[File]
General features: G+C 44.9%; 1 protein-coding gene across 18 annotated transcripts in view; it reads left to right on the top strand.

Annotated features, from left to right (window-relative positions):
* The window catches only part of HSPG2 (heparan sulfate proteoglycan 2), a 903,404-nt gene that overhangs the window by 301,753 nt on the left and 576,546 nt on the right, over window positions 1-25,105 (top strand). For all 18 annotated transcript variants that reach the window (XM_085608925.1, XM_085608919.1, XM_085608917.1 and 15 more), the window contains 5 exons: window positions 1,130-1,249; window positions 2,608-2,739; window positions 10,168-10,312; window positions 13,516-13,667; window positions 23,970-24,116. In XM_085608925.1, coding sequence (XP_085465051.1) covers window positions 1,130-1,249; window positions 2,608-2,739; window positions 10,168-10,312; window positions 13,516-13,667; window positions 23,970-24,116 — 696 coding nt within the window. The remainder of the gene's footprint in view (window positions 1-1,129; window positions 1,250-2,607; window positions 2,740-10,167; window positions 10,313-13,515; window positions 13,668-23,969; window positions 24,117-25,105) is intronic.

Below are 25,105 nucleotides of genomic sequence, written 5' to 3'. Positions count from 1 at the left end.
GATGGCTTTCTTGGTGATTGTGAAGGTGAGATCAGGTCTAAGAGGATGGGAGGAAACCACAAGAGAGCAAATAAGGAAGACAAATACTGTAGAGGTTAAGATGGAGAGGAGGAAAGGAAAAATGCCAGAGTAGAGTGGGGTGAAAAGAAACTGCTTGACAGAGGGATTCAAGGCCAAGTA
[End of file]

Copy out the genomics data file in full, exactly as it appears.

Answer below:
General features: G+C 44.9%; 1 protein-coding gene across 18 annotated transcripts in view; it reads left to right on the top strand.

Annotated features, from left to right (window-relative positions):
* The window catches only part of HSPG2 (heparan sulfate proteoglycan 2), a 903,404-nt gene that overhangs the window by 301,753 nt on the left and 576,546 nt on the right, over window positions 1-25,105 (top strand). For all 18 annotated transcript variants that reach the window (XM_085608925.1, XM_085608919.1, XM_085608917.1 and 15 more), the window contains 5 exons: window positions 1,130-1,249; window positions 2,608-2,739; window positions 10,168-10,312; window positions 13,516-13,667; window positions 23,970-24,116. In XM_085608925.1, coding sequence (XP_085465051.1) covers window positions 1,130-1,249; window positions 2,608-2,739; window positions 10,168-10,312; window positions 13,516-13,667; window positions 23,970-24,116 — 696 coding nt within the window. The remainder of the gene's footprint in view (window positions 1-1,129; window positions 1,250-2,607; window positions 2,740-10,167; window positions 10,313-13,515; window positions 13,668-23,969; window positions 24,117-25,105) is intronic.

Below are 25,105 nucleotides of genomic sequence, written 5' to 3'. Positions count from 1 at the left end.
GATGGCTTTCTTGGTGATTGTGAAGGTGAGATCAGGTCTAAGAGGATGGGAGGAAACCACAAGAGAGCAAATAAGGAAGACAAATACTGTAGAGGTTAAGATGGAGAGGAGGAAAGGAAAAATGCCAGAGTAGAGTGGGGTGAAAAGAAACTGCTTGACAGAGGGATTCAAGGCCAAGTA